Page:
Kids are a dangerous species. They drool, run all over the place, and question everything around them. They also like to spend a lot of their parents’ money on in-game purchases, but is that necessarily their fault? According to a New York mom, the blame rests on Google’s shoulders.
Ilana Imber-Gluck’s son was playing Marvel Run Jump Smash! on a Samsung Galaxy tablet when he spent $65.95 on in-game currency. According to the lawsuit, which was filed in San Francisco on Friday and represents other parents across the U.S., accuses Google of unjust enrichment and violating consumer protection laws. The lawsuit cites the Google Play Store as a place where games and apps lure children into spending money.
If this sounds familiar, that’s because Apple went through a similar situation with the iPhone and iPad App Store. The settlement, reached with the U.S. Federal Trade Commission, paid out $32.5 million to parents whose children made in-app purchases from March 2011. The settlement, as well as other reimbursements, led Apple to close its 15-minute window where in-app purchases could be made without entering a password.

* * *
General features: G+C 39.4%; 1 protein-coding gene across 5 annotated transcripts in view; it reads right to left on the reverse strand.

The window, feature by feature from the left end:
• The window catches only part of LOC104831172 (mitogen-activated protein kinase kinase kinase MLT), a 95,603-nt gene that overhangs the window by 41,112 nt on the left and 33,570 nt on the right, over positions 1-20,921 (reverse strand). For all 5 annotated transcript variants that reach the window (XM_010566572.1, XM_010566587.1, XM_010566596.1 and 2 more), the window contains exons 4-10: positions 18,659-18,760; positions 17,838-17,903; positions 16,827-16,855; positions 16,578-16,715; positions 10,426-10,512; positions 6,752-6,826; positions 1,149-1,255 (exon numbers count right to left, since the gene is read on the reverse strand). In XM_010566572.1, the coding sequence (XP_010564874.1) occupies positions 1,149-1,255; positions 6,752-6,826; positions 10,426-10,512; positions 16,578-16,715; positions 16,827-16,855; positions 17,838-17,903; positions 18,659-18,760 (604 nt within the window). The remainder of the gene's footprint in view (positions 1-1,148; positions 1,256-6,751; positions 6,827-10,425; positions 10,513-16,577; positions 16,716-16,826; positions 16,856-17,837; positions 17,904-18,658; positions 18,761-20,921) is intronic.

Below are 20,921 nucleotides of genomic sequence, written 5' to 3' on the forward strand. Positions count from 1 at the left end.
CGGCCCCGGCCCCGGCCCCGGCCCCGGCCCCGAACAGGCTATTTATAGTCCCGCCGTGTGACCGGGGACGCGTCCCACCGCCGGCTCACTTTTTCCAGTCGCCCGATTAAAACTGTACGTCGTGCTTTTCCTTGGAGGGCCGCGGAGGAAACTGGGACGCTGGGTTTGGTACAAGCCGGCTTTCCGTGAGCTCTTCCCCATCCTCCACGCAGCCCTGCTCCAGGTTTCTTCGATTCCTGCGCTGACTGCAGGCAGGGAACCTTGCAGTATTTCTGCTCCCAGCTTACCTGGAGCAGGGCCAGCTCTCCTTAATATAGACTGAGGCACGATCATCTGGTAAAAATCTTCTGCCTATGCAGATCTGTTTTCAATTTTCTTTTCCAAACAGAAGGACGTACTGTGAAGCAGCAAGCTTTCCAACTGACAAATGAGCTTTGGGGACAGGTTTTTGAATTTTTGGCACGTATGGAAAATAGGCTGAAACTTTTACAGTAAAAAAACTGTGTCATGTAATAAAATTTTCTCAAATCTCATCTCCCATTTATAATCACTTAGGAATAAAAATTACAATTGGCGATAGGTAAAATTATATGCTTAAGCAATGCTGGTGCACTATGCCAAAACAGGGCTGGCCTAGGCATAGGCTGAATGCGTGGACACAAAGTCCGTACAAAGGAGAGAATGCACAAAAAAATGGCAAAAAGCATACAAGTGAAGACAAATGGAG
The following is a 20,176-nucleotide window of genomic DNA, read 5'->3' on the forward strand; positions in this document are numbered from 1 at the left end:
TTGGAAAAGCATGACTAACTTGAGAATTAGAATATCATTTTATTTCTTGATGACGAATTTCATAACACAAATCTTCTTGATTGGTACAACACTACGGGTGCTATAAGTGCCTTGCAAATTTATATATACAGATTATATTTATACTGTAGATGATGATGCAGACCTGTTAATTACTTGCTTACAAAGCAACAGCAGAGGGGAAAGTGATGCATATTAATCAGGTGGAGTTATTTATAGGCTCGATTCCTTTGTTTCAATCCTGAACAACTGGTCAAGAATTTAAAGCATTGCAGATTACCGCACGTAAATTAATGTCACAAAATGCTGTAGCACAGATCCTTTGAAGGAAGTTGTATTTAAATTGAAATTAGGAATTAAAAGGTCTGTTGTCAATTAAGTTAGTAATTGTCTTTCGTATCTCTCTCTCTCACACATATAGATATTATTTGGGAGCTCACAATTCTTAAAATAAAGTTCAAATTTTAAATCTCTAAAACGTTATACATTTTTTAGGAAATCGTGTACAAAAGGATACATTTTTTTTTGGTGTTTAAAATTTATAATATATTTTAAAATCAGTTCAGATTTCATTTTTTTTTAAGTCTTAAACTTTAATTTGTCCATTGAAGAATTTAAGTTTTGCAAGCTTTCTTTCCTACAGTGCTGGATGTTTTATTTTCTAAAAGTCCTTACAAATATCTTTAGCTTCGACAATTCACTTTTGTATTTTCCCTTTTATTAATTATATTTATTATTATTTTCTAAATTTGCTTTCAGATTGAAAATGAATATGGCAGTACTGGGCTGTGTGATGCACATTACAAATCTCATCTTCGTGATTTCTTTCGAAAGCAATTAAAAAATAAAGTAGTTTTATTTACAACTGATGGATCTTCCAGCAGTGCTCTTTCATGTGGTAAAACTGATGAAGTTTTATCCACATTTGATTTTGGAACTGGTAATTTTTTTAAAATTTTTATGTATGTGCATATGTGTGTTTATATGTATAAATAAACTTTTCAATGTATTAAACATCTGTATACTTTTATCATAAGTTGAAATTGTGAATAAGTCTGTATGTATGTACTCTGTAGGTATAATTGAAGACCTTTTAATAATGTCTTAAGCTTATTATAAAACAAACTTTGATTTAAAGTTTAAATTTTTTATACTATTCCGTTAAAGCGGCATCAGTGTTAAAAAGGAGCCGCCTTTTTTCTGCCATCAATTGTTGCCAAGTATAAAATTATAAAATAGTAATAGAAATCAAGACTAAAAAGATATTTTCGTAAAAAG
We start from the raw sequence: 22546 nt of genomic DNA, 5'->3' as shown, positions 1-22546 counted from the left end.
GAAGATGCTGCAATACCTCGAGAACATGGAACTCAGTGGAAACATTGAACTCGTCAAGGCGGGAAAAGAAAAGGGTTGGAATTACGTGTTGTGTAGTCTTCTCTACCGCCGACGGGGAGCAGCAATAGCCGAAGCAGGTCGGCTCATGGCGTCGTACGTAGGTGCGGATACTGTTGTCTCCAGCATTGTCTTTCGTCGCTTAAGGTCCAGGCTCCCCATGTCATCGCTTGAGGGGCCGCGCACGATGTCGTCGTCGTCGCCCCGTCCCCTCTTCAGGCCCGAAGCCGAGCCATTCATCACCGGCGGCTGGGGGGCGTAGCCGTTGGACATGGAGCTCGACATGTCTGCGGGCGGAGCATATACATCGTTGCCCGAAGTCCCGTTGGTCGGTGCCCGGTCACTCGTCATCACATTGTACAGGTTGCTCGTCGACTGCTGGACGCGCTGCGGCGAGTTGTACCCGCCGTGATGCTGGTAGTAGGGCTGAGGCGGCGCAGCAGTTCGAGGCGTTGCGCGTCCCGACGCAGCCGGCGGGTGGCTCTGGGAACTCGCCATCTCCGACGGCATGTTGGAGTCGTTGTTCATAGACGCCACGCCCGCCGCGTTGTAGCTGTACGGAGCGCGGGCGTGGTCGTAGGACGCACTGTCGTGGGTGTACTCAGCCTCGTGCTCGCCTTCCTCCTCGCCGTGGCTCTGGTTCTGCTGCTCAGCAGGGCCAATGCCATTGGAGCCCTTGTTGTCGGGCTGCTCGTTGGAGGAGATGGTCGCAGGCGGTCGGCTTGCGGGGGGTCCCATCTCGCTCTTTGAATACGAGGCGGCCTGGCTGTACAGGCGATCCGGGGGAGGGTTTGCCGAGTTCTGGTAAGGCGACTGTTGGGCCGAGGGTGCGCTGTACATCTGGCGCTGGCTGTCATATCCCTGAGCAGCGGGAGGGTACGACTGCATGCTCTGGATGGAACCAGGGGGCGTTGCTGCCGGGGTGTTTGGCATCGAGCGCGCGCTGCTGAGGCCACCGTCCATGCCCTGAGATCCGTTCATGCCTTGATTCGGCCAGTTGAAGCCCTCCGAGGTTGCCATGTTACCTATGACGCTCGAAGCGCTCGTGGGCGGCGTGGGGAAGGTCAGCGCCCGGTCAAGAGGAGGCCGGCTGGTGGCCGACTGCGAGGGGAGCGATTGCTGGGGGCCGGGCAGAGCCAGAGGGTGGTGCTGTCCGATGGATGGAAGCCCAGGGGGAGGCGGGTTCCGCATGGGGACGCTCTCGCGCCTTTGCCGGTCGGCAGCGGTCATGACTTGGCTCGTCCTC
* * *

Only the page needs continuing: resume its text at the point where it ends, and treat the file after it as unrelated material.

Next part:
With Google, that window stretches twice as long to 30 minutes. With games like Pet Hotel, which was cited in the lawsuit, bulk purchases could be made. With Pet Hotel, users can buy 1,500 “treats” for $100. Because of these bulk purchases, it’s very easy for kids to spend hundreds of their parents’ dollars.
In the complaint, Imber-Gluck said she didn’t do anything to “open” the purchase window. While there is an option to close the window, Google Play’s support page suggests that the window is open by default. Maybe Google might want to make the option a little more obvious next time.